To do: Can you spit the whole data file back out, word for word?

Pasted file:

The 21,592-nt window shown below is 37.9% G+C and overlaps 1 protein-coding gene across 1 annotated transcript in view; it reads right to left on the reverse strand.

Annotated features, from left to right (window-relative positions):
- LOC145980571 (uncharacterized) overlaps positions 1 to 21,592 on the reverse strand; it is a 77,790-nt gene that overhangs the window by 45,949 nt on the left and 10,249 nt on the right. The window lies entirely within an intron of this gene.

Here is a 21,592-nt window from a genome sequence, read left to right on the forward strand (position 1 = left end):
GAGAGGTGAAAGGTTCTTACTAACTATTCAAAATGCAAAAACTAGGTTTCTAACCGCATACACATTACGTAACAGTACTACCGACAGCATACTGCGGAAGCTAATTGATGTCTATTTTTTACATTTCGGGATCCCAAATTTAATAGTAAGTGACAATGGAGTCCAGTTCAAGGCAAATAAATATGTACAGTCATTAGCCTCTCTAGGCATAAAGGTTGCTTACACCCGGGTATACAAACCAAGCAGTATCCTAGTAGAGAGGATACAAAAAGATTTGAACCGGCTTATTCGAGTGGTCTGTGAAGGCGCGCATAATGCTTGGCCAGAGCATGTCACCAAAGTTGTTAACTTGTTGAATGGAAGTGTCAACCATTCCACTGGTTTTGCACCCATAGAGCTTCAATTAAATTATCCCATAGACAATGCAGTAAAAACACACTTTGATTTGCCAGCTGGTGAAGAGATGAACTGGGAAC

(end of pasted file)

The 21,592-nt window shown below is 37.9% G+C and overlaps 1 protein-coding gene across 1 annotated transcript in view; it reads right to left on the reverse strand.

Annotated features, from left to right (window-relative positions):
- LOC145980571 (uncharacterized) overlaps positions 1 to 21,592 on the reverse strand; it is a 77,790-nt gene that overhangs the window by 45,949 nt on the left and 10,249 nt on the right. The window lies entirely within an intron of this gene.

Here is a 21,592-nt window from a genome sequence, read left to right on the forward strand (position 1 = left end):
GAGAGGTGAAAGGTTCTTACTAACTATTCAAAATGCAAAAACTAGGTTTCTAACCGCATACACATTACGTAACAGTACTACCGACAGCATACTGCGGAAGCTAATTGATGTCTATTTTTTACATTTCGGGATCCCAAATTTAATAGTAAGTGACAATGGAGTCCAGTTCAAGGCAAATAAATATGTACAGTCATTAGCCTCTCTAGGCATAAAGGTTGCTTACACCCGGGTATACAAACCAAGCAGTATCCTAGTAGAGAGGATACAAAAAGATTTGAACCGGCTTATTCGAGTGGTCTGTGAAGGCGCGCATAATGCTTGGCCAGAGCATGTCACCAAAGTTGTTAACTTGTTGAATGGAAGTGTCAACCATTCCACTGGTTTTGCACCCATAGAGCTTCAATTAAATTATCCCATAGACAATGCAGTAAAAACACACTTTGATTTGCCAGCTGGTGAAGAGATGAACTGGGAAC